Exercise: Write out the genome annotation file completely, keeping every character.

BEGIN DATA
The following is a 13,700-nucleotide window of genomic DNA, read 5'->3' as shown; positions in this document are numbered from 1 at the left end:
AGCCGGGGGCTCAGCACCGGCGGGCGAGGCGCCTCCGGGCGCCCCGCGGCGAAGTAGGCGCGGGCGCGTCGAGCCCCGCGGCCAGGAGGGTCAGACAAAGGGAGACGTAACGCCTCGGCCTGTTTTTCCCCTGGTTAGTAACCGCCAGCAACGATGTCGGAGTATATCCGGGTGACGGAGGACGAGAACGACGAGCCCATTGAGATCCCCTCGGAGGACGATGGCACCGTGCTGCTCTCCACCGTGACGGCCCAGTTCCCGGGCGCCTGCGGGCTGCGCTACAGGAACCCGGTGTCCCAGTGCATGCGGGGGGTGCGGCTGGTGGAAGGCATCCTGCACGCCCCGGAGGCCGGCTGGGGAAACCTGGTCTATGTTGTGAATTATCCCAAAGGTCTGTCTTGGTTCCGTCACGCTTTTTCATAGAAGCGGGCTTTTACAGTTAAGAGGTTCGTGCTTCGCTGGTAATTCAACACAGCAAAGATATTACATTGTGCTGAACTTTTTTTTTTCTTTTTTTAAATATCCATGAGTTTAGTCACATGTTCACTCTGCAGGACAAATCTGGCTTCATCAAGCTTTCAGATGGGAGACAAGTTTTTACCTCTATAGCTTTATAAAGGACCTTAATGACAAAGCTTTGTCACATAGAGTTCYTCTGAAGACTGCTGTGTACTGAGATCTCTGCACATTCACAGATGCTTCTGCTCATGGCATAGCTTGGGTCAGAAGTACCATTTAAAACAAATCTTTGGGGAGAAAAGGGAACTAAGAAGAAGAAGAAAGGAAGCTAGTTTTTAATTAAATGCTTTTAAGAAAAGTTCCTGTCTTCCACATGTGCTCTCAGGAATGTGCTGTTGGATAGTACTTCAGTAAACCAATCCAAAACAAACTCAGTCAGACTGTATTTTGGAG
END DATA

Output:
The following is a 13,700-nucleotide window of genomic DNA, read 5'->3' as shown; positions in this document are numbered from 1 at the left end:
AGCCGGGGGCTCAGCACCGGCGGGCGAGGCGCCTCCGGGCGCCCCGCGGCGAAGTAGGCGCGGGCGCGTCGAGCCCCGCGGCCAGGAGGGTCAGACAAAGGGAGACGTAACGCCTCGGCCTGTTTTTCCCCTGGTTAGTAACCGCCAGCAACGATGTCGGAGTATATCCGGGTGACGGAGGACGAGAACGACGAGCCCATTGAGATCCCCTCGGAGGACGATGGCACCGTGCTGCTCTCCACCGTGACGGCCCAGTTCCCGGGCGCCTGCGGGCTGCGCTACAGGAACCCGGTGTCCCAGTGCATGCGGGGGGTGCGGCTGGTGGAAGGCATCCTGCACGCCCCGGAGGCCGGCTGGGGAAACCTGGTCTATGTTGTGAATTATCCCAAAGGTCTGTCTTGGTTCCGTCACGCTTTTTCATAGAAGCGGGCTTTTACAGTTAAGAGGTTCGTGCTTCGCTGGTAATTCAACACAGCAAAGATATTACATTGTGCTGAACTTTTTTTTTTCTTTTTTTAAATATCCATGAGTTTAGTCACATGTTCACTCTGCAGGACAAATCTGGCTTCATCAAGCTTTCAGATGGGAGACAAGTTTTTACCTCTATAGCTTTATAAAGGACCTTAATGACAAAGCTTTGTCACATAGAGTTCYTCTGAAGACTGCTGTGTACTGAGATCTCTGCACATTCACAGATGCTTCTGCTCATGGCATAGCTTGGGTCAGAAGTACCATTTAAAACAAATCTTTGGGGAGAAAAGGGAACTAAGAAGAAGAAGAAAGGAAGCTAGTTTTTAATTAAATGCTTTTAAGAAAAGTTCCTGTCTTCCACATGTGCTCTCAGGAATGTGCTGTTGGATAGTACTTCAGTAAACCAATCCAAAACAAACTCAGTCAGACTGTATTTTGGAG